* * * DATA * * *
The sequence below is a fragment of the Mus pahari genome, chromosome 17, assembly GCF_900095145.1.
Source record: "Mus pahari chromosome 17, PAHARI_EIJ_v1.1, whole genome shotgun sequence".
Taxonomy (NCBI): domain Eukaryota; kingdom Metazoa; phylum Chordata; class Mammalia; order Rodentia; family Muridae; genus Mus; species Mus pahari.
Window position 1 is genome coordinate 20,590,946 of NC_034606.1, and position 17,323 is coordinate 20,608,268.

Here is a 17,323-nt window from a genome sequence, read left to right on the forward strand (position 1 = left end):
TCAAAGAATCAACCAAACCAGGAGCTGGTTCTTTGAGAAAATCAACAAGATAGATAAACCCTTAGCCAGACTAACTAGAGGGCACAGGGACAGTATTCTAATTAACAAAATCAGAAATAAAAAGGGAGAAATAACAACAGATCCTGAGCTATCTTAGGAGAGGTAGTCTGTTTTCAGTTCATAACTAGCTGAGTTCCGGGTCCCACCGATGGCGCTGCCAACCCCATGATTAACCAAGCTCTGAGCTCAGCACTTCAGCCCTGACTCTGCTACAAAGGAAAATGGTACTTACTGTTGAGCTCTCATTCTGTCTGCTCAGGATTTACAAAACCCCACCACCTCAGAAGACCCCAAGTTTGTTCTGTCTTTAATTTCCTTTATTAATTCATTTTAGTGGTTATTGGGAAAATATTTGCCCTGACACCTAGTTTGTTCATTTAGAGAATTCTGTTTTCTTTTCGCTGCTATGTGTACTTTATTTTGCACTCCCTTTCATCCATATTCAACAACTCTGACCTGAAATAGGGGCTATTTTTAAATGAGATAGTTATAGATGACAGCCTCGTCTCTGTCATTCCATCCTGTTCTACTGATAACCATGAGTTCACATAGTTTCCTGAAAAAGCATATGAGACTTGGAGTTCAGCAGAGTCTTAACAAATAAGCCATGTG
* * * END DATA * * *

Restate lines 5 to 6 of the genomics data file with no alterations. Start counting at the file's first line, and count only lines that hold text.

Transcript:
Here is a 17,323-nt window from a genome sequence, read left to right on the forward strand (position 1 = left end):
TCAAAGAATCAACCAAACCAGGAGCTGGTTCTTTGAGAAAATCAACAAGATAGATAAACCCTTAGCCAGACTAACTAGAGGGCACAGGGACAGTATTCTAATTAACAAAATCAGAAATAAAAAGGGAGAAATAACAACAGATCCTGAGCTATCTTAGGAGAGGTAGTCTGTTTTCAGTTCATAACTAGCTGAGTTCCGGGTCCCACCGATGGCGCTGCCAACCCCATGATTAACCAAGCTCTGAGCTCAGCACTTCAGCCCTGACTCTGCTACAAAGGAAAATGGTACTTACTGTTGAGCTCTCATTCTGTCTGCTCAGGATTTACAAAACCCCACCACCTCAGAAGACCCCAAGTTTGTTCTGTCTTTAATTTCCTTTATTAATTCATTTTAGTGGTTATTGGGAAAATATTTGCCCTGACACCTAGTTTGTTCATTTAGAGAATTCTGTTTTCTTTTCGCTGCTATGTGTACTTTATTTTGCACTCCCTTTCATCCATATTCAACAACTCTGACCTGAAATAGGGGCTATTTTTAAATGAGATAGTTATAGATGACAGCCTCGTCTCTGTCATTCCATCCTGTTCTACTGATAACCATGAGTTCACATAGTTTCCTGAAAAAGCATATGAGACTTGGAGTTCAGCAGAGTCTTAACAAATAAGCCATGTG